Here I am again (oh no I hear you cry!) with the latest from my researches into the history of the Dorking Sentinels.
(For any readers who are not Dorking-bred, and are unaware of the tradition after which your newspaper is named, the Sentinels were originally guardians put in place to watch for the coming of the Danes. After Ethelfrith The Unsteady defeated the Norse King Wolfram in 823 at the Battle of Leith Hill, the Sentinels became a purely ceremonial office held by a single man chosen by the Mayor of Dorking. The handing over of the Sentinel's Jerkin has continued to this day.)
The Dorking & Mole Valley History Society are engaged in a long-term project to build a continuous history of the Sentinel Succession.
I have a breakthrough to report, having uncovered names from the 'dubious years' of the 1920s! These I have gained with thanks to the Scrattler family of Shere, who have a line of Sentinels to their name that they were keen to divulge.
1923-5 Harry Scrattler, Woodman
1925-6 Leslie Scrattler, Grocer
1926-8 Harry Scrattler, Woodman
1928-9 George Scrattler, Ratcatcher
1930-1 Bill Queerman, Scrop Filler
The most exciting thing here is that Harry Scrattler is only the sixth instance ever of someone leaving office and returning in that way. He is the first we have found since William Jingo who was Sentinel from 1675-7 and again from 1678-9. The fact that Harry exchanged the Jerkin with a member of his own family is also quite unique.
This is great news as you will realise. The only question is what happened between 1929 and 1930. We have no evidence of an official 'haitus' at that time so we will keep searching.
Thanks to the Scrattlers of Shere. It was fascinating to look at their photographs of Harry in the Sentinel's Jerkin outside the Trivet and Compasses in Shere, though we are still pondering the mystery of why the vicar is standing on his head! Must have been quite a party!
The Scrattler's are justifiably proud of their Sentinel heritage, and were delighted to inform me that the very Jerkin Harry is wearing in the photographs was worn by Charles Dickens when he was researching The Pickwick Papers.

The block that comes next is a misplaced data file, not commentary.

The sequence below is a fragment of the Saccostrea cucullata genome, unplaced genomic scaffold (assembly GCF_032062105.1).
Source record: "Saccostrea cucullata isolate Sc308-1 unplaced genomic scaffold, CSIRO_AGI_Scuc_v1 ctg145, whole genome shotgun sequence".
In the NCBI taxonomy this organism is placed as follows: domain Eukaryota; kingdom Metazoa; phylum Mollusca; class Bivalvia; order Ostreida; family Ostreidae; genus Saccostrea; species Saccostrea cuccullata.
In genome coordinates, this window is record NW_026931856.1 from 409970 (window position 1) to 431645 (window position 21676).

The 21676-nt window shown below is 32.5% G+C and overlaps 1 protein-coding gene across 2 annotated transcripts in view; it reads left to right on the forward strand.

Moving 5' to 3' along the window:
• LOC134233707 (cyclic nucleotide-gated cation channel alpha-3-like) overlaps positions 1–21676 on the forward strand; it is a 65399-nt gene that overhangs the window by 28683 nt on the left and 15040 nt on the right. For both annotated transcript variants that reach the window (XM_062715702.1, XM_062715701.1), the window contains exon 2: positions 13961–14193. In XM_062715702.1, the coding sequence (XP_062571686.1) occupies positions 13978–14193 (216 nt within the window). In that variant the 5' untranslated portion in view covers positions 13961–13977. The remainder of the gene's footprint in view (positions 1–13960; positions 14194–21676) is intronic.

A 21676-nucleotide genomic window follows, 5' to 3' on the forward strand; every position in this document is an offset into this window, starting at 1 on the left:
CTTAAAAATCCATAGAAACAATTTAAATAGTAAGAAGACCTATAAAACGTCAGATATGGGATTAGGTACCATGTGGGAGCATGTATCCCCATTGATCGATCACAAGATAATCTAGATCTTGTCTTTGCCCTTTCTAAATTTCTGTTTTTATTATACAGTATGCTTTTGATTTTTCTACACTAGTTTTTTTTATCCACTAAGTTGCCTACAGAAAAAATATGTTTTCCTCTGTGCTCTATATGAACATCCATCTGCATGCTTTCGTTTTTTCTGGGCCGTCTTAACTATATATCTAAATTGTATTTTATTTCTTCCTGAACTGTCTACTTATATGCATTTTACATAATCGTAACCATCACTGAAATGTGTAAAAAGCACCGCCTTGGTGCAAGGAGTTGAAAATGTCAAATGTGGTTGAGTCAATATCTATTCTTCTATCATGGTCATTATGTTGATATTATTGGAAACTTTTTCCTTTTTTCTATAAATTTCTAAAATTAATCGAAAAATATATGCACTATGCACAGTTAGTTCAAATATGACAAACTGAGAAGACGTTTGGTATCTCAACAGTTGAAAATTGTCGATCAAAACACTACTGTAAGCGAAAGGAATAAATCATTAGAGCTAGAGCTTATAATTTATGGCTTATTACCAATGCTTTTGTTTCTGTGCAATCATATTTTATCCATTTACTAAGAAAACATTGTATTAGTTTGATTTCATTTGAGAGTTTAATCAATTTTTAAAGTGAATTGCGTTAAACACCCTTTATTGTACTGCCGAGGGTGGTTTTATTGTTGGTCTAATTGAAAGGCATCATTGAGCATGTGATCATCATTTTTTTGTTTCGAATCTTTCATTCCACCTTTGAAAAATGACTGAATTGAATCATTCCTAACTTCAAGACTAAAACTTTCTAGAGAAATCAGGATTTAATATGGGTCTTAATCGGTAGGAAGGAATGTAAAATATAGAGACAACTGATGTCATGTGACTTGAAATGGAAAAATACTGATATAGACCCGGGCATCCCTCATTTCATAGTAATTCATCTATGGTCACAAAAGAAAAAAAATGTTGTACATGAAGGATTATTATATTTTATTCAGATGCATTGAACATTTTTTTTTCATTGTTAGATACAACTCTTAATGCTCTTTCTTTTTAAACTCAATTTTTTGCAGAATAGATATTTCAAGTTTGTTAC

In these days when we hear so much about the loss of our traditions and the way village life is dying, I think I can put my finger on why this is happening.
I have studied my family history and I know that my great-grandfather Uriah Hittite used to keep dead geese on Ockley village green. The green was awash with creatures in the late 19th century. They used to hang eels and skinned hares up and Mrs Delilah Samson kept her Silver Grey Dorking chickens there, and old Noah Sark, who was the Dorking Sentinel at the time, kept his son, the village idiot, in an upturned bath tub next to the dungheap.
Ockley village green also housed Dorking Bottle-Nosed pigs; an elephant, 'Jumbo', who had been left behind by a circus; a flock of edible Orkney ponies; a family of Silesian cretins; and a retired albatross. These are all in the 1891 census.
Now tell me where's the community these days who would harbour an idiot in his own bath, an ageing elephant and a retiring albatross on their village green?
I drove through Holmbury St Martin last Wednesday afternoon and there was nobody in sight. No doubt all were logging up their 'face books'. I have a young friend, Toby Jugge (not his real name; it is a nom du payne), who rode his recumbent trike all through the Mole Valley. He told me that there were none to greet him as he passed by, except some youths at Great Bookham who threw sods and sticks from a ploughed field.
We should learn from our ancestors. I need hardly mention my own struggles to be allowed to keep a lion-tailed macaque in a cage on our green here at Newdigate. Poor 'Pickwick' will soon begin his eleventh week in quarantine. And yet the 'Farmers Market' goes on unchecked every fortnight, with organic cheese and Alan Titchmarsh opening the tombola.
What would Uriah Hittite make of it all?
I am writing to appeal to your readerships. I am researching a book entitled Mountaineering In Surrey. I am particulary interested in any information concerning Albert Umbrage, the 'barefoot alpinist' of Dorking, who moved from the town in 1723 to Westhumble, where he commenced his exploration of all the major Surrey highlands.
Albert Umbrage was a true pioneer. Many Alpinists have scoffed at his achievements, pointing out that Leith Hill, the highest point in Surrey, is a mere 965 feet above sea level. But Umbrage is surely unique in climbing barefoot, with his boots around his neck. He is also famed in Surrey for his ascent of Box Hill carrying a goat on his shoulders, accompanied by his housekeeper, Mrs Cumpsty.
I am keen to give this original and unrecognised pioneer his due in my book, and to that end, I would welcome any information that the citizens of Dorking and its environs might be able to supply.